I think it helps to think of the market cycle like a rocket. It takes a massive amount of fuel and force to get the thing off the ground (the majority of stocks working together to establish a new bull market trend). As it progresses higher into the heavens and the stages of the rocket are used up (the bull market for many individual stocks expires) they fall away leaving just the capsule at the tip (and small group of megacap favorites). Eventually, without any fuel left to propel it higher, it also falls back to earth (and the bull market gives way to the bear).
As the stock market continues to trickle higher amid the typical summertime low-volume trading environment the divergence in breadth only continues to grow more dramatic. Perhaps the best representation of this is the widening spread between the S&P 500 and the ratio of the equal-weight version of the index to the market cap-weighted version. The smaller index components have been lagging behind the rising index to a sustained degree not seen in very long time if ever. This is precisely the sort of narrowing breadth seen during a topping process.
Another way to visualize this is simply by tracking the number of Hindenburg Omens triggered on both the NYSE and the Nasdaq over a given period of time. As I noted early this year the 6-month total recently hit a level only seen at major market peaks over the past couple of decades. Recently, the Nasdaq has triggered another 3 omens of its own suggesting a renewed dispersion in breadth. These sort of echoes coming after an initial surge are also fairly typical during a topping process. Note the echo in late-2000 after the surge early that year. More recently, there was a sizable surge in early-2105 followed by a smaller echo late that year that preceded the swift decline in early-2016.
Hindenburg Omens are triggered when there is a concomitant surge in both new highs and new lows as the index sits near its highs. But looking at just the number of new highs in the Nasdaq and the NYSE it’s very clear that the current attempt to breakout above the January high for the S&P 500 is not only far weaker than the last time the index saw these levels it has also been weakening steadily for the past couple of months.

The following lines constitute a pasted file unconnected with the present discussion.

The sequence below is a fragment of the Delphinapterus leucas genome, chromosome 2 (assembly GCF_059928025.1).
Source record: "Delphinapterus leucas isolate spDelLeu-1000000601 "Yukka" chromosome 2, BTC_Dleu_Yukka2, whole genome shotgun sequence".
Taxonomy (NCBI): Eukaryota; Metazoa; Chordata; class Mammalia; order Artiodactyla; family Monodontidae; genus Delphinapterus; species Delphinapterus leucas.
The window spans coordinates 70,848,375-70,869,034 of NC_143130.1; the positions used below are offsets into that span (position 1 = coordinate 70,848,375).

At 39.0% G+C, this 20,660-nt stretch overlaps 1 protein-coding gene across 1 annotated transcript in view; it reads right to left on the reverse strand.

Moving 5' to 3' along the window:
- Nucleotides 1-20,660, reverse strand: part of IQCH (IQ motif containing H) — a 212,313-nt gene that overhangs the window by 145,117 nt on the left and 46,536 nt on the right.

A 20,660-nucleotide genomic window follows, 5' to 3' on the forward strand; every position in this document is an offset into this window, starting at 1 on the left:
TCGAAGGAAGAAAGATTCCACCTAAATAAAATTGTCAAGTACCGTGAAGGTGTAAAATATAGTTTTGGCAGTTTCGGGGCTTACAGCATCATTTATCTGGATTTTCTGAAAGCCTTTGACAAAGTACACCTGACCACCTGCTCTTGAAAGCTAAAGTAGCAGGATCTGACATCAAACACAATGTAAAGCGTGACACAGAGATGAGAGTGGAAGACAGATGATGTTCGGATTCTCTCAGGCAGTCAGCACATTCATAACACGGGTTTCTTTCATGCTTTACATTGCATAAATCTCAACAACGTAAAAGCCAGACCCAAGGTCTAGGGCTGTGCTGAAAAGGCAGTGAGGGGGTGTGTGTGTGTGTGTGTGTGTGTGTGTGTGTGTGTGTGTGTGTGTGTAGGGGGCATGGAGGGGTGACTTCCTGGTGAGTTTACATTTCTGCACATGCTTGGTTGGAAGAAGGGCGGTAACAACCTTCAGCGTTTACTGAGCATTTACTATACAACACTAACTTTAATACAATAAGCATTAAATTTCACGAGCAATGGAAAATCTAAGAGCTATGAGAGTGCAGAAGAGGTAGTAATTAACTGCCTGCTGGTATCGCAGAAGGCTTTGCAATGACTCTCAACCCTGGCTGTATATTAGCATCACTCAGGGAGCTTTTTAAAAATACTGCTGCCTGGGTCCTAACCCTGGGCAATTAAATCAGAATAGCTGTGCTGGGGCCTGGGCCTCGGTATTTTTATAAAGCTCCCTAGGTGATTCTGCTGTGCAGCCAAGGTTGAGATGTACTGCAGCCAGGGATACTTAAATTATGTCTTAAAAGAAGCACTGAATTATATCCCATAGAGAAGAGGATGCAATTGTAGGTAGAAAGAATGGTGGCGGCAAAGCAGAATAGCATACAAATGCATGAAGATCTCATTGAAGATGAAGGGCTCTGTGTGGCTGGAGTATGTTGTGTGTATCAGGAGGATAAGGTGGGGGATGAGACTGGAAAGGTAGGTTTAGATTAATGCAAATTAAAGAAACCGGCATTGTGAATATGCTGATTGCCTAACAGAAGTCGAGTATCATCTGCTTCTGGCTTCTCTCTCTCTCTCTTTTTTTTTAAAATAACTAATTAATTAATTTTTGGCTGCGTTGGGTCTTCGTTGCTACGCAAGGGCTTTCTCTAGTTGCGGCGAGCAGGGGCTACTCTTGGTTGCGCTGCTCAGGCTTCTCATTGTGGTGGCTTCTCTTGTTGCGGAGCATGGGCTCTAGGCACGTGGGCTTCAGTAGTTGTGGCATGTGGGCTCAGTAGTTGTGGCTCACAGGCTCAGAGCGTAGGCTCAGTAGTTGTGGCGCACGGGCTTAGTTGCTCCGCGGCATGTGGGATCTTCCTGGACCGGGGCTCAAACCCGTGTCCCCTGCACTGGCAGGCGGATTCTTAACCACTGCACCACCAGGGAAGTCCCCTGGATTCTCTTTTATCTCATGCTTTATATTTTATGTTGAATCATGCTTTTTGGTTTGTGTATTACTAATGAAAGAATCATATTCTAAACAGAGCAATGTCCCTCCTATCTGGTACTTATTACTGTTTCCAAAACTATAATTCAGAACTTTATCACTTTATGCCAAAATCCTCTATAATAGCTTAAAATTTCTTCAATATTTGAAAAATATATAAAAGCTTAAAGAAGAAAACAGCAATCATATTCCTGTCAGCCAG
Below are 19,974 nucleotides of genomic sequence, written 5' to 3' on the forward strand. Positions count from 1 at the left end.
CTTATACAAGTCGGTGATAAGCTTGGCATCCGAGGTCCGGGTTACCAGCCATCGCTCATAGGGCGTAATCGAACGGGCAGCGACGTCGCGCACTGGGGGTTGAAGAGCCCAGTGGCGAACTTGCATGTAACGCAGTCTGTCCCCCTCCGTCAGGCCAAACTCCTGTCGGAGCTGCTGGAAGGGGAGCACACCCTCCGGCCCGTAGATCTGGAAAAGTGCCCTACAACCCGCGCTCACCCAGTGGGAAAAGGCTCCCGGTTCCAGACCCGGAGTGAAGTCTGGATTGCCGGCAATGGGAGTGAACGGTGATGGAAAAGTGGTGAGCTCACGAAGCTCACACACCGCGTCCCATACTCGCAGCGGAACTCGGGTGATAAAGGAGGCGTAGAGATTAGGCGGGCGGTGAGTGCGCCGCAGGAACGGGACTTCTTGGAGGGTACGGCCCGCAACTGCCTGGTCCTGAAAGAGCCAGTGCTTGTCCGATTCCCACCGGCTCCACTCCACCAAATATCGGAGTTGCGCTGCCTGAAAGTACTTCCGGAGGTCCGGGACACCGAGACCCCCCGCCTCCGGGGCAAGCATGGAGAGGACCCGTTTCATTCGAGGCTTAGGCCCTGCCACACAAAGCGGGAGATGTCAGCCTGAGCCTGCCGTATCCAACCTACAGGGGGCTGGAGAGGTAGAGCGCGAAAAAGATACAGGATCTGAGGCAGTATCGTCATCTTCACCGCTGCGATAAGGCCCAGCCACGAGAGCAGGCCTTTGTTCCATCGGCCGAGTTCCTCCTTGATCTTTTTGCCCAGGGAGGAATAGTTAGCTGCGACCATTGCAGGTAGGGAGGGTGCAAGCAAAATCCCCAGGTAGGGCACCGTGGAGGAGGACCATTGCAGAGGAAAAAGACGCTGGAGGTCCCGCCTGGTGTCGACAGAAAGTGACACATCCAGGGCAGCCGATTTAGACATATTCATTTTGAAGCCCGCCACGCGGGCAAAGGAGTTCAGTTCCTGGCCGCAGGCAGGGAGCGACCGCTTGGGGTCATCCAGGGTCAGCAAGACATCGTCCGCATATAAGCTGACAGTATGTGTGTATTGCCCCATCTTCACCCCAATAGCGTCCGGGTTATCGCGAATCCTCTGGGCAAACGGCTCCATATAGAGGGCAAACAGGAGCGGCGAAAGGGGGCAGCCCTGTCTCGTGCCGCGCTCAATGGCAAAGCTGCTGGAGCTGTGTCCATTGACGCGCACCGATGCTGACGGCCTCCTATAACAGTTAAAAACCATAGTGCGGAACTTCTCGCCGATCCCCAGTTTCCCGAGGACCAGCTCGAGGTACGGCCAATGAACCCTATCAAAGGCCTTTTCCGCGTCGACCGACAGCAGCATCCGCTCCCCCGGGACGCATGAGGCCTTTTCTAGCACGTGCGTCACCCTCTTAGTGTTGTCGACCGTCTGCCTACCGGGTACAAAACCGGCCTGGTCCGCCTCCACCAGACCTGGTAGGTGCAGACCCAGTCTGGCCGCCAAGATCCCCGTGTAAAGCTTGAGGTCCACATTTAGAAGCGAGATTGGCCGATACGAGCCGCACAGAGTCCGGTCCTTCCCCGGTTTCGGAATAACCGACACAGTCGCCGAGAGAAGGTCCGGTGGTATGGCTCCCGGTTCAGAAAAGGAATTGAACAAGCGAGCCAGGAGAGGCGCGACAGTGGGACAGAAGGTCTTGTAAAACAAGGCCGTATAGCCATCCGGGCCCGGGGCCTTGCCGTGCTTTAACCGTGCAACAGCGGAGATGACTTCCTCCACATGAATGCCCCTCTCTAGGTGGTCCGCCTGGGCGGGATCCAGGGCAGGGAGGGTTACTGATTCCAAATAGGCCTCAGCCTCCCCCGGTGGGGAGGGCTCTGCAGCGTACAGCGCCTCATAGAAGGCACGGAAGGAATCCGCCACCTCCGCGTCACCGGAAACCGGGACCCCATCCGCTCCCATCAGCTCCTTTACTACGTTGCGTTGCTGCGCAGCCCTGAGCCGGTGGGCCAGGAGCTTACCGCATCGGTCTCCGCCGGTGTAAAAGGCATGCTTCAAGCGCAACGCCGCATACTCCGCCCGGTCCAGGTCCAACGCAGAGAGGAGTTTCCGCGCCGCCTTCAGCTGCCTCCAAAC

The same can be said of the percent of stocks on both indexes trading above their 50-day moving averages. Early this year as the index put in its January high this reading was at 75%. Back in June it touched 70% and today its sitting at 62% for the NYSE and just 47% for the Nasdaq. In other words, as the Nasdaq sits at new highs for the year less than half of the stocks that trade there can say the same. This falling off in participation suggests the current short-term uptrend is vulnerable to a reversal.
Finally, looking under the surface of the major indexes to their component sectors yields another interesting observation. Those pro-cyclical sectors that have been leading the market higher over the past couple of years have now started to underperform. Consumer discretionary, regional banks and home builders are all now, in some respect, reversing in terms of relative performance.
At the same time, defensive sectors have been leading the broader market higher over the past couple of months. Consumer staples, utilities and healthcare have all been showing relative strength over the past couple months. This is rare during an uptrend for the broader market. Typically, these sorts of sectors lead during a broader market decline.
To demonstrate, just look at the relative performance of the S&P 500 versus the Consumer Staples sector at intermediate and long-term peaks over the past 20 years. When this measure has diverged it has been a good indication of rising risk aversion among investors, the sort of risk aversion that leads to a broad market decline.
All in all, the breadth dispersion in the market currently makes the retest of the highs from earlier this year suspect. Furthermore, the nature of the breadth divergence suggests risk aversion is rising rather than falling. For these reasons, it appears this retest of the highs is more likely to fail than to lead to a sustained breakout. And, due to the long-term significance of these breadth warnings, a failure here could eventually prove to be an equally significant turning point. In other words, it looks like it’s only the final capsule left floating in space right now just waiting for the optimal point of reentry into the earth’s atmosphere.